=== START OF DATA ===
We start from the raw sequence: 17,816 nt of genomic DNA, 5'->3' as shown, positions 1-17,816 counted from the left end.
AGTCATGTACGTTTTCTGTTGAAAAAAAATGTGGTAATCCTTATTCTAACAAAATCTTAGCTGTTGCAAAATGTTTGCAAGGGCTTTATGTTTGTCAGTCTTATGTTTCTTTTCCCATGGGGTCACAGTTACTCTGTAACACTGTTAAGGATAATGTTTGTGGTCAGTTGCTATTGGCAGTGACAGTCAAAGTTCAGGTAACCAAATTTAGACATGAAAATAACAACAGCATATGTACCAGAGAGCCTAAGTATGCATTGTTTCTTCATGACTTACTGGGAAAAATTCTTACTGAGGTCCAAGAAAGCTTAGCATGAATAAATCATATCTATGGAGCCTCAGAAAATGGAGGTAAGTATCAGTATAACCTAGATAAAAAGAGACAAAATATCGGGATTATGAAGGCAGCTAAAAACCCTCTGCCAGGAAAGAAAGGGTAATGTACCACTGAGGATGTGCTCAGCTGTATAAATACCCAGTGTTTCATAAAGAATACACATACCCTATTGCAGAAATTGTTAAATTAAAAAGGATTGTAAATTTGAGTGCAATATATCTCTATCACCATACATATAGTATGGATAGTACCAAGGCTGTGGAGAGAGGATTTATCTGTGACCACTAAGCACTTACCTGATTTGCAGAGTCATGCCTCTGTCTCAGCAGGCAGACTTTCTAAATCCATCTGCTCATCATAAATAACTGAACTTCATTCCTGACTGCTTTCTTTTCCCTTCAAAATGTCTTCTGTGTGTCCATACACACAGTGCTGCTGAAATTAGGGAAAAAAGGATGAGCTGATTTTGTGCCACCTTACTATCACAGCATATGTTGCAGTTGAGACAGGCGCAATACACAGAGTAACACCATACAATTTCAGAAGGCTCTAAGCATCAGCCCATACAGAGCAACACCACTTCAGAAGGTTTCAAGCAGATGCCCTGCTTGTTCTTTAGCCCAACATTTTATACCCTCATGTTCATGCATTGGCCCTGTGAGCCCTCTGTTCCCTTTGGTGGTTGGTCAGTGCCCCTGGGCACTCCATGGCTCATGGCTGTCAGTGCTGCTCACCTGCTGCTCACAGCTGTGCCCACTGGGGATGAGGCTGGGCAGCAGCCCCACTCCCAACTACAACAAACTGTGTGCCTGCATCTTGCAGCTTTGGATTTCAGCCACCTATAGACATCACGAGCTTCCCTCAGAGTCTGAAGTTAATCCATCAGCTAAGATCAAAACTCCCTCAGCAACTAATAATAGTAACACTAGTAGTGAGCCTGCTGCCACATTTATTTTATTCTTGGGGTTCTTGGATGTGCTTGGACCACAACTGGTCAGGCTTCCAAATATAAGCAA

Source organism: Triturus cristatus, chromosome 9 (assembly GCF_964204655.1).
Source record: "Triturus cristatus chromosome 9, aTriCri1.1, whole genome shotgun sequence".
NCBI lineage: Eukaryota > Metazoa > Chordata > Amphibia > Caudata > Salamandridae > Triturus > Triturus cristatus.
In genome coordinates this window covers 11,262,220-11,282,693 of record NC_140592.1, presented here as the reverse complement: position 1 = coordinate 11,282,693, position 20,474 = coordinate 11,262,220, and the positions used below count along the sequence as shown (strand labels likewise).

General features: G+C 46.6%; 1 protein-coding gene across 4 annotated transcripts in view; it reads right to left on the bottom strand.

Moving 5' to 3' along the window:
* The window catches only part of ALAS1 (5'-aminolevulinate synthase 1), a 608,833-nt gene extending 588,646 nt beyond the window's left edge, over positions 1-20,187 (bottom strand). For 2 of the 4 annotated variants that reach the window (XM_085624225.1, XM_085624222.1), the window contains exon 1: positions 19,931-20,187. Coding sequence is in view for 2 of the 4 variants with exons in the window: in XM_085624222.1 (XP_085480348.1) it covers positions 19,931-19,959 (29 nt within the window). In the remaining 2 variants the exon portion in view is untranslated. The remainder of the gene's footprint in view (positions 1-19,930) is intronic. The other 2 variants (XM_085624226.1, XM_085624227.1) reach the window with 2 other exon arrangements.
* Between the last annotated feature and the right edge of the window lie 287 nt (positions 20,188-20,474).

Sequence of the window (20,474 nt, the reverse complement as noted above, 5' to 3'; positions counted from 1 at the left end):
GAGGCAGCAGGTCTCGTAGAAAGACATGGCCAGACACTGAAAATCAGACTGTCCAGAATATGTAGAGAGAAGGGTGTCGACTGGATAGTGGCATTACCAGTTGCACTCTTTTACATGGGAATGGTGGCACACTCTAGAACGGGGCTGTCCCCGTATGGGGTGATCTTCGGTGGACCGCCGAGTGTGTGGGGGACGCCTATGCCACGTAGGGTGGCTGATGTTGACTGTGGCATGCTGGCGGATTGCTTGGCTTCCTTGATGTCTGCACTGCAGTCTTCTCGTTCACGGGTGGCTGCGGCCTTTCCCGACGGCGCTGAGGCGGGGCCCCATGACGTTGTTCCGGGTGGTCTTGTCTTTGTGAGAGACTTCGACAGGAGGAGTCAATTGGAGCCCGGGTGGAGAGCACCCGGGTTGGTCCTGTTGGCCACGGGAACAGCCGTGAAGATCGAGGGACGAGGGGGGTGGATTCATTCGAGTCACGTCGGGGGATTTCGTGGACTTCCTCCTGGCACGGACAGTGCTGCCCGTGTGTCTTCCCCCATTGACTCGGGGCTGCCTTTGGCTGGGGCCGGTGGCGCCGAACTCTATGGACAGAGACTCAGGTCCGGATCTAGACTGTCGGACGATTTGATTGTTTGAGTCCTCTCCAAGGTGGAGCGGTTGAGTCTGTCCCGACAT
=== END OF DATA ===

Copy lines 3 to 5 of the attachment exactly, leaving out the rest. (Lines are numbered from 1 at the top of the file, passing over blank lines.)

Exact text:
Source organism: Triturus cristatus, chromosome 9 (assembly GCF_964204655.1).
Source record: "Triturus cristatus chromosome 9, aTriCri1.1, whole genome shotgun sequence".
NCBI lineage: Eukaryota > Metazoa > Chordata > Amphibia > Caudata > Salamandridae > Triturus > Triturus cristatus.